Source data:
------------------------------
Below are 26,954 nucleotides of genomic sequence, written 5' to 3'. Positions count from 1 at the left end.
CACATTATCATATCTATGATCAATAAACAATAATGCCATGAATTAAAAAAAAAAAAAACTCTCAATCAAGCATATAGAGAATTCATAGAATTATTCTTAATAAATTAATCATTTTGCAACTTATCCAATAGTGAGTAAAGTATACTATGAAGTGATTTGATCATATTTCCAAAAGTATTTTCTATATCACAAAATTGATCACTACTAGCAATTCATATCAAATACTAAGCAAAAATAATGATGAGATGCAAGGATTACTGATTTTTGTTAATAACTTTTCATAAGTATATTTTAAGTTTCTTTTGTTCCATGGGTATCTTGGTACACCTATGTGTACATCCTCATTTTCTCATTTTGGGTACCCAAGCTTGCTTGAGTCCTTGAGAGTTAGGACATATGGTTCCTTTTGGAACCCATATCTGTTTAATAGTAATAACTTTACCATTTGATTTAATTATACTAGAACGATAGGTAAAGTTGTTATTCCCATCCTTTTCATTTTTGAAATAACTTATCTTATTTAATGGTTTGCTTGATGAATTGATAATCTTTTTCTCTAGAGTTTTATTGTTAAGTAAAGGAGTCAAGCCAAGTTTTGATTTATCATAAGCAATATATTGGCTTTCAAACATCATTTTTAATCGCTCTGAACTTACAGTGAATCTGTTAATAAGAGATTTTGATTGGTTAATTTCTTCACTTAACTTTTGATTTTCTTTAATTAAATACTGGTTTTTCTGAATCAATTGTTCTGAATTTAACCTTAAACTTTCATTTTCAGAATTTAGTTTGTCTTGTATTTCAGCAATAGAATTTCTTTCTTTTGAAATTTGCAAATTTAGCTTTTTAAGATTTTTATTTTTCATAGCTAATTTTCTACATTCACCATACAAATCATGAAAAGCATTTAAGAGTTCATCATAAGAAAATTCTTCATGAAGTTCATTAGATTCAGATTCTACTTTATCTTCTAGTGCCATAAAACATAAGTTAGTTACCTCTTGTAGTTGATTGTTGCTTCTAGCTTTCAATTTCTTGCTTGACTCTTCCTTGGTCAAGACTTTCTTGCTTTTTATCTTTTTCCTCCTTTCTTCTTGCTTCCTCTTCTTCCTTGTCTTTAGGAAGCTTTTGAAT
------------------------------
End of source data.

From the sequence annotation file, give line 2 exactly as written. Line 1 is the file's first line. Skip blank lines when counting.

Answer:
CACATTATCATATCTATGATCAATAAACAATAATGCCATGAATTAAAAAAAAAAAAAACTCTCAATCAAGCATATAGAGAATTCATAGAATTATTCTTAATAAATTAATCATTTTGCAACTTATCCAATAGTGAGTAAAGTATACTATGAAGTGATTTGATCATATTTCCAAAAGTATTTTCTATATCACAAAATTGATCACTACTAGCAATTCATATCAAATACTAAGCAAAAATAATGATGAGATGCAAGGATTACTGATTTTTGTTAATAACTTTTCATAAGTATATTTTAAGTTTCTTTTGTTCCATGGGTATCTTGGTACACCTATGTGTACATCCTCATTTTCTCATTTTGGGTACCCAAGCTTGCTTGAGTCCTTGAGAGTTAGGACATATGGTTCCTTTTGGAACCCATATCTGTTTAATAGTAATAACTTTACCATTTGATTTAATTATACTAGAACGATAGGTAAAGTTGTTATTCCCATCCTTTTCATTTTTGAAATAACTTATCTTATTTAATGGTTTGCTTGATGAATTGATAATCTTTTTCTCTAGAGTTTTATTGTTAAGTAAAGGAGTCAAGCCAAGTTTTGATTTATCATAAGCAATATATTGGCTTTCAAACATCATTTTTAATCGCTCTGAACTTACAGTGAATCTGTTAATAAGAGATTTTGATTGGTTAATTTCTTCACTTAACTTTTGATTTTCTTTAATTAAATACTGGTTTTTCTGAATCAATTGTTCTGAATTTAACCTTAAACTTTCATTTTCAGAATTTAGTTTGTCTTGTATTTCAGCAATAGAATTTCTTTCTTTTGAAATTTGCAAATTTAGCTTTTTAAGATTTTTATTTTTCATAGCTAATTTTCTACATTCACCATACAAATCATGAAAAGCATTTAAGAGTTCATCATAAGAAAATTCTTCATGAAGTTCATTAGATTCAGATTCTACTTTATCTTCTAGTGCCATAAAACATAAGTTAGTTACCTCTTGTAGTTGATTGTTGCTTCTAGCTTTCAATTTCTTGCTTGACTCTTCCTTGGTCAAGACTTTCTTGCTTTTTATCTTTTTCCTCCTTTCTTCTTGCTTCCTCTTCTTCCTTGTCTTTAGGAAGCTTTTGAAT